Frequently Asked Questions

Survivors

No.

While it is preferable for applicants to inspect the property before accepting it, it’s not required.

Property Managers should understand that survivors fleeing domestic and family violence often can’t inspect properties as their partner will often be controlling what they can do and what time they have for themselves – often none.

On your application form or online application just fill in that you are happy to take the property without viewing it. This will save you precious time and resources.

Your Property Manager may also be able to help you find safe ways to look at properties, perhaps through a safe space in their office where you can view available properties on their computer for security. Always remember to use private modes whenever you’re searching for properties) or any DFV related information) from your own devices.

And always talk to your Property Manager, if you can safely, to explain your situation so they can do their best to help you.

For more tips and help on finding a safe rental home as quick and simple as possible CLICK HERE to read our post –  Moving into Safe Housing – the Vital First Step.

It is challenging for anyone without a rental history to apply for a rental property – but not impossible. In fact, many agents will consider someone for a property without rental history, as long as they match other criteria such as affordability and suitability for the property.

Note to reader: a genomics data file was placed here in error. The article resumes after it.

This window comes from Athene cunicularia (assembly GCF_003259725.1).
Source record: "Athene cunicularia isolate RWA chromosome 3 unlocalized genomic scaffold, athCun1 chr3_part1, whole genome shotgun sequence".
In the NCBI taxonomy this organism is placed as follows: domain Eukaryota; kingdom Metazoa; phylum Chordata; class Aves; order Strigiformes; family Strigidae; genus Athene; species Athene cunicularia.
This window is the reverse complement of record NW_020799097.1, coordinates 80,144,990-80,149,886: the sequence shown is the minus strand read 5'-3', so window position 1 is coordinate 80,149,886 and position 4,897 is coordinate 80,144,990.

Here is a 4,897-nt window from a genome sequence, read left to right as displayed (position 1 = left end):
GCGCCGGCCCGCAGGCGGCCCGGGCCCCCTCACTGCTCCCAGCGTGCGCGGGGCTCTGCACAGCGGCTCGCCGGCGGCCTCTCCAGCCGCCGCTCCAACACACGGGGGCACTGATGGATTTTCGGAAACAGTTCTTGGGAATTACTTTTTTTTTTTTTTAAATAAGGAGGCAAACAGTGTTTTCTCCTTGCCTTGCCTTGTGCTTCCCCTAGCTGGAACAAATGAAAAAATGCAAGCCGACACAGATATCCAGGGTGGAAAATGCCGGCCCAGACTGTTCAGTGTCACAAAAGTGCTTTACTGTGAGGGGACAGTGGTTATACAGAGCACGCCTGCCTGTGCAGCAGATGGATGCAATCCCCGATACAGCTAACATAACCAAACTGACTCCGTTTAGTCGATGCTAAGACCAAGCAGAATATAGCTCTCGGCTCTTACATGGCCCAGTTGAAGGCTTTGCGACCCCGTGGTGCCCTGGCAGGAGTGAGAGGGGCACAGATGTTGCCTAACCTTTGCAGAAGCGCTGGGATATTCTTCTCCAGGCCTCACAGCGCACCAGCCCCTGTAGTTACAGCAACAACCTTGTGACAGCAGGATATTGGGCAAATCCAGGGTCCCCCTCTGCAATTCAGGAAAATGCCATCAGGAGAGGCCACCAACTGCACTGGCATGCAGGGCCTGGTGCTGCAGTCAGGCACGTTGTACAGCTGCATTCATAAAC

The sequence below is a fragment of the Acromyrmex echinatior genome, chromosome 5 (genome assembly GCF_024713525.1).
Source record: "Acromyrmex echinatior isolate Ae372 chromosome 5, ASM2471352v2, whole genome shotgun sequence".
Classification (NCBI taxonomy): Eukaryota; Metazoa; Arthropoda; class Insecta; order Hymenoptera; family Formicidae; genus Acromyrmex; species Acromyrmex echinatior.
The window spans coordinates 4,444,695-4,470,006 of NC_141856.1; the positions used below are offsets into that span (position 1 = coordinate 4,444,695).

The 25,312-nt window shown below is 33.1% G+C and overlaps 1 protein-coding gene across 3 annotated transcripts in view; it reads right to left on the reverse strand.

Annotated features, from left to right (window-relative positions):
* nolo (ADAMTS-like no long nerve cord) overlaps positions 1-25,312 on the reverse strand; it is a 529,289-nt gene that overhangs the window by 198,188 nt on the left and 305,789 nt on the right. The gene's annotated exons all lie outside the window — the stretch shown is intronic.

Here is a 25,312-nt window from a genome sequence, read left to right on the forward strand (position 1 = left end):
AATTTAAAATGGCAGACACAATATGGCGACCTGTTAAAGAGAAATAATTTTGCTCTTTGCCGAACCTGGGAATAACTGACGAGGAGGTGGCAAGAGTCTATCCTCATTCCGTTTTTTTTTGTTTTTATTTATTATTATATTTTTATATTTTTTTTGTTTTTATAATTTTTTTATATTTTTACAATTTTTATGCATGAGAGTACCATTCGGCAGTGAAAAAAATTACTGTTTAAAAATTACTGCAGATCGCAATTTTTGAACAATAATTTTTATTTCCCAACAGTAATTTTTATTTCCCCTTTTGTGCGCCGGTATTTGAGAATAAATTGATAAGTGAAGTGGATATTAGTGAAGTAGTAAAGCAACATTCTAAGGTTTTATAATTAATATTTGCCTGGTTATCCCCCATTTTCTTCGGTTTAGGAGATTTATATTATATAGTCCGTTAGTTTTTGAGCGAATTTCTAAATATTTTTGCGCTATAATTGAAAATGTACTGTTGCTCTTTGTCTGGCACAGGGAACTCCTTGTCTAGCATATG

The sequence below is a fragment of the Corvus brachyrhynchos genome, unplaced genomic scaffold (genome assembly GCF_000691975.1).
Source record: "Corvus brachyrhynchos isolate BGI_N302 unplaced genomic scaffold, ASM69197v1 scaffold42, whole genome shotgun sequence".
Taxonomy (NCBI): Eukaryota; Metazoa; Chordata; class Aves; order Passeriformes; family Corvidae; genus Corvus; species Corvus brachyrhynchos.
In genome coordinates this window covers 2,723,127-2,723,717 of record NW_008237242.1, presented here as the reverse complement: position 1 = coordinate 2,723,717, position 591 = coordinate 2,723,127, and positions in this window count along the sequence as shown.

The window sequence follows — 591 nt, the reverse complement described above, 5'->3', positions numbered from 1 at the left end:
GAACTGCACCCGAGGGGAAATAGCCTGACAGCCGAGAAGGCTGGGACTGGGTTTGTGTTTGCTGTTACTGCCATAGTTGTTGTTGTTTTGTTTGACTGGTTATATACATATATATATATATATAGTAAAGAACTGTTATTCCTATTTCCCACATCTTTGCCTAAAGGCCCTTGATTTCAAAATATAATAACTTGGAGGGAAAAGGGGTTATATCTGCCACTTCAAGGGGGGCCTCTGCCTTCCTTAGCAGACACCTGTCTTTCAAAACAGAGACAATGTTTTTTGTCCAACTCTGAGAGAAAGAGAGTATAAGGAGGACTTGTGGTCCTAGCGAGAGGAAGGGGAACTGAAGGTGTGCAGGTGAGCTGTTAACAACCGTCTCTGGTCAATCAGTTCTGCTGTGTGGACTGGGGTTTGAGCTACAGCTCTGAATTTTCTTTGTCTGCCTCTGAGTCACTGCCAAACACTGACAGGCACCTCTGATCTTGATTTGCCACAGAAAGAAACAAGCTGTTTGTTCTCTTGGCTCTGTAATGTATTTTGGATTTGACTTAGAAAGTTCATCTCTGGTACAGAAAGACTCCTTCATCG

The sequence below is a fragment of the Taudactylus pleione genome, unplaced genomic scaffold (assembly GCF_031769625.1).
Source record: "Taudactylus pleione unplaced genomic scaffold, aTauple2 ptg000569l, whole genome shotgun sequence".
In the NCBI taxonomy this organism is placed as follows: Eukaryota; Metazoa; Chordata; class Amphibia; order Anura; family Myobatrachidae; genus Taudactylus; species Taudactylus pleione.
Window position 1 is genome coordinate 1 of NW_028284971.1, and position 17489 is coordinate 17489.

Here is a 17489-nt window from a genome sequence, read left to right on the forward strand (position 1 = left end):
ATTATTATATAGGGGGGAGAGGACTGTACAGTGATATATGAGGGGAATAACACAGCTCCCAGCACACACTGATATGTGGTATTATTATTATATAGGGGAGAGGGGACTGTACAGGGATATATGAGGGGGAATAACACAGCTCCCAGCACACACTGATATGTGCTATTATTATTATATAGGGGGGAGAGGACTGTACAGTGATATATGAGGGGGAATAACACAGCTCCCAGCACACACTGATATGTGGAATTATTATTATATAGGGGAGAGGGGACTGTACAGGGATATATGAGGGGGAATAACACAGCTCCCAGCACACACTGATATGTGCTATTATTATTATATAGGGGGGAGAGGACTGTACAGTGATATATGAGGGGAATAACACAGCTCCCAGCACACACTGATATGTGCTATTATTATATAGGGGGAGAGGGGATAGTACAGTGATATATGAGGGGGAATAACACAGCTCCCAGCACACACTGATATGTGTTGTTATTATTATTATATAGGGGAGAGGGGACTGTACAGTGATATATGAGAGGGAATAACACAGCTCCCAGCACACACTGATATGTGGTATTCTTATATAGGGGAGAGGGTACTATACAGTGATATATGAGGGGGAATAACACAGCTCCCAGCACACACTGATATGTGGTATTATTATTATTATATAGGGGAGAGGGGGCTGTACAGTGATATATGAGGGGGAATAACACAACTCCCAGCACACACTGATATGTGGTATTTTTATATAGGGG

Our advice is to be totally open and honest with the agent about why you need to move. This will explain the urgency of your application and most agents should accommodate you by fast-tracking your application. Even if you are not approved, at least you won’t waste valuable time in waiting for an answer.

The prevalence of DFV is starting to come out of the shadows, and many agents and landlords are becoming aware of the need for survivors to find a safe and permanent place to live. You may be pleasantly surprised that there are agents out there who would love to assist you – you just need to ask.

It’s a sad fact that survivors of DFV can still be in danger of further violence even when they leave a violent home.